Brussels made democracy, human rights, the rule of law, and good governance its top co-operation priorities in the EU Strategy Framework towards Central Asia for 2007–2013. This book examines two interrelated questions: To what extent has EU democracy promotion in Central Asia been successful? And, to the extent that it was successful, why was it so?
About the Author:
The book presents a comprehensive analytical framework for the evaluation of democracy promotion, including factors which may facilitate or hinder democratic development in Central Asia. It demonstrates the validity of a holistic approach to analyzing impediments of democracy promotion meaning that external pro-democratic support is affected by a variety of diverse factors whose impact can vary as international, regional, and domestic conditions change.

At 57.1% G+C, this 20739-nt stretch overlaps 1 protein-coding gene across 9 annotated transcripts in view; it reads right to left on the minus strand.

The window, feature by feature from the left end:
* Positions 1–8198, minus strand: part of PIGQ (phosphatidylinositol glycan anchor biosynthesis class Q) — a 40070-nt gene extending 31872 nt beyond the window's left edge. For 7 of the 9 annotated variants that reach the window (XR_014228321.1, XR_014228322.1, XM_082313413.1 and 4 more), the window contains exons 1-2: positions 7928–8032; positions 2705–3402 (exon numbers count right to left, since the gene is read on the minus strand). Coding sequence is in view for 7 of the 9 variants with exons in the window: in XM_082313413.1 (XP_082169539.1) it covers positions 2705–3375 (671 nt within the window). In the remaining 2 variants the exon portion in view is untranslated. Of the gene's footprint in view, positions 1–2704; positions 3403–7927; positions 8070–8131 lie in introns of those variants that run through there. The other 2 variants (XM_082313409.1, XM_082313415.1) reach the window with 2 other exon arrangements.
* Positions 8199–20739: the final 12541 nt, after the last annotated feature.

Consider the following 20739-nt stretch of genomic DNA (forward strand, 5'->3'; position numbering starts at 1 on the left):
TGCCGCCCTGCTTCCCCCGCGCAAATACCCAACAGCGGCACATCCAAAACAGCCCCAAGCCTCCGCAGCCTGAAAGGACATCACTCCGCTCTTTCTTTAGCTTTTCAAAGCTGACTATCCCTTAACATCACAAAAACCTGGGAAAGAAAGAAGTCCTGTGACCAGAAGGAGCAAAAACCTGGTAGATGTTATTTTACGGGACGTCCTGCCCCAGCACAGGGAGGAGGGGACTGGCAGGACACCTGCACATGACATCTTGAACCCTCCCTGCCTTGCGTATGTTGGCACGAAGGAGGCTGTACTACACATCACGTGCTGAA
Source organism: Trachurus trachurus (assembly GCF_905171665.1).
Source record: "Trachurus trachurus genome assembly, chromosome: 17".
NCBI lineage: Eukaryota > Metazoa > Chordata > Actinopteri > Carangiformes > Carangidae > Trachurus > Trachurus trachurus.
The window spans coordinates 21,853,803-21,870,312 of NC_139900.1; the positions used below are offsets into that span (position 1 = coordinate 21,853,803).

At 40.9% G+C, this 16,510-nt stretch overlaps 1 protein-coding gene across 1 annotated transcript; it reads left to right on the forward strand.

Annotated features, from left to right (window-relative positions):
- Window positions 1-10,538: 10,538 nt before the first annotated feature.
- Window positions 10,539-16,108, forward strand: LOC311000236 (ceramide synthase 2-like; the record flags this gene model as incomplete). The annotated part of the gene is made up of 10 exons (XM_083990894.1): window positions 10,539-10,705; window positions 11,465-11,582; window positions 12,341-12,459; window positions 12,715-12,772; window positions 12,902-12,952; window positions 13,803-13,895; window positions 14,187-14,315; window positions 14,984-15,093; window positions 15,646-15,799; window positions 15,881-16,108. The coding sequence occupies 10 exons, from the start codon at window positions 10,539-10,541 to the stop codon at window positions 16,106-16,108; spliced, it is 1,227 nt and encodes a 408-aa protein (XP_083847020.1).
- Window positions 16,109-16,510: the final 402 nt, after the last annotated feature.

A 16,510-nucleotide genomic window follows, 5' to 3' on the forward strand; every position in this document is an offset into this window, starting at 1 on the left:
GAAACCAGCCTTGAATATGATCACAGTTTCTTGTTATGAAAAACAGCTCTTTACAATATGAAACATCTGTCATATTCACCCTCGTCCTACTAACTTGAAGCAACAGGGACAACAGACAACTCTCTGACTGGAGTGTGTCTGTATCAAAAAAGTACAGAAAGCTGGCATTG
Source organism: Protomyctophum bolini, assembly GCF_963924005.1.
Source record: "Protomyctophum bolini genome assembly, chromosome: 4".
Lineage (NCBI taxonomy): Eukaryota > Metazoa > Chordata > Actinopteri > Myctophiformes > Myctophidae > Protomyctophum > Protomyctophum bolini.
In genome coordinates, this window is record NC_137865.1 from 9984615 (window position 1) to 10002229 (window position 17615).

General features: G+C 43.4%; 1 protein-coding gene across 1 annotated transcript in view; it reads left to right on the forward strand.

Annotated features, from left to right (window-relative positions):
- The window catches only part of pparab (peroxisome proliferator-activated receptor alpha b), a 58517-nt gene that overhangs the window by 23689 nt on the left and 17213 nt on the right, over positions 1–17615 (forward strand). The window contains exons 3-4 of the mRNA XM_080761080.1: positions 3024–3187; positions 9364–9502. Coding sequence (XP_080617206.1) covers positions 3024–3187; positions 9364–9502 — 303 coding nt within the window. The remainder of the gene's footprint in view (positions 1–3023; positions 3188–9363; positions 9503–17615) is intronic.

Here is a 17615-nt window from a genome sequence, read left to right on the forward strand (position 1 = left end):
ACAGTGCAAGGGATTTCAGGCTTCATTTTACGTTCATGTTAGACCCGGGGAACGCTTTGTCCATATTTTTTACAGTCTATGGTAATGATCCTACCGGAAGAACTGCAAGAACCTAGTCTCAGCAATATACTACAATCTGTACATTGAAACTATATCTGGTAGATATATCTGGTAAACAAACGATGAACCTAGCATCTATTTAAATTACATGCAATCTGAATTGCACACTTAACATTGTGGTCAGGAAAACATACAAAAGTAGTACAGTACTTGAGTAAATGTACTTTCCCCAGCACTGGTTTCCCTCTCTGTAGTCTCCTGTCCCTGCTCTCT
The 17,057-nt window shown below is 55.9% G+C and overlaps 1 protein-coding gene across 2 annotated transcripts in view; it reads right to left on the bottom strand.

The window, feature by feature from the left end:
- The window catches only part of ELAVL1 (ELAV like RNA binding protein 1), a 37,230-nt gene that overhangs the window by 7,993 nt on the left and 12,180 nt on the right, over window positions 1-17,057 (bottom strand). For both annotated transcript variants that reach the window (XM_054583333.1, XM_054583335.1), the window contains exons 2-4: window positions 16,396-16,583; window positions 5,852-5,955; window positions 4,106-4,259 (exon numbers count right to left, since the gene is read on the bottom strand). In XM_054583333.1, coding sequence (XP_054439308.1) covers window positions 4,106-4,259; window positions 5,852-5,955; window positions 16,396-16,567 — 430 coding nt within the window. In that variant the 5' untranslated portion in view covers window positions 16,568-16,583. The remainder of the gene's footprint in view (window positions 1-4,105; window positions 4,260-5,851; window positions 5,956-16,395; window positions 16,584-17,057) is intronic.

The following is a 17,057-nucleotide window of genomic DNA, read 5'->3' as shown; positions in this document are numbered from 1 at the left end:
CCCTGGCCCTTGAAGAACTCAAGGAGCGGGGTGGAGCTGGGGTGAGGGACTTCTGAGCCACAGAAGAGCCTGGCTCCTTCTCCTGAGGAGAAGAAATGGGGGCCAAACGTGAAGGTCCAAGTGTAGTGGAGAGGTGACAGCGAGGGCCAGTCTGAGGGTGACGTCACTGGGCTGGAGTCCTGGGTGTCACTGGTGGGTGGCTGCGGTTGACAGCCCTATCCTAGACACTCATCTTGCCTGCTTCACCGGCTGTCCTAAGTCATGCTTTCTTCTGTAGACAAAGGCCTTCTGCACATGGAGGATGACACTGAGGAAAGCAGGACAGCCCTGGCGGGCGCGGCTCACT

The stable and rich authoritarian state of Kazakhstan is different from the much poorer Kyrgyzstan—a state prone to political instability, but also to democratic openings. By contrasting the success of democracy promotion in these two countries which have different strategic importance for the EU, this study provides valuable insights into how non-normative interests interfere with normatively driven policies.
Aijan Sharshenova studied political science at the Centre International de Formation Européenne at Nice, at the Institut für Europäische Politik at Berlin, and at the University of Leeds in the UK. She has worked as a policy analyst at the International Peace Institute, Middle East and North Africa at Manama, Kingdom of Bahrain, as well as in democracy and development assistance projects in Kyrgyzstan.
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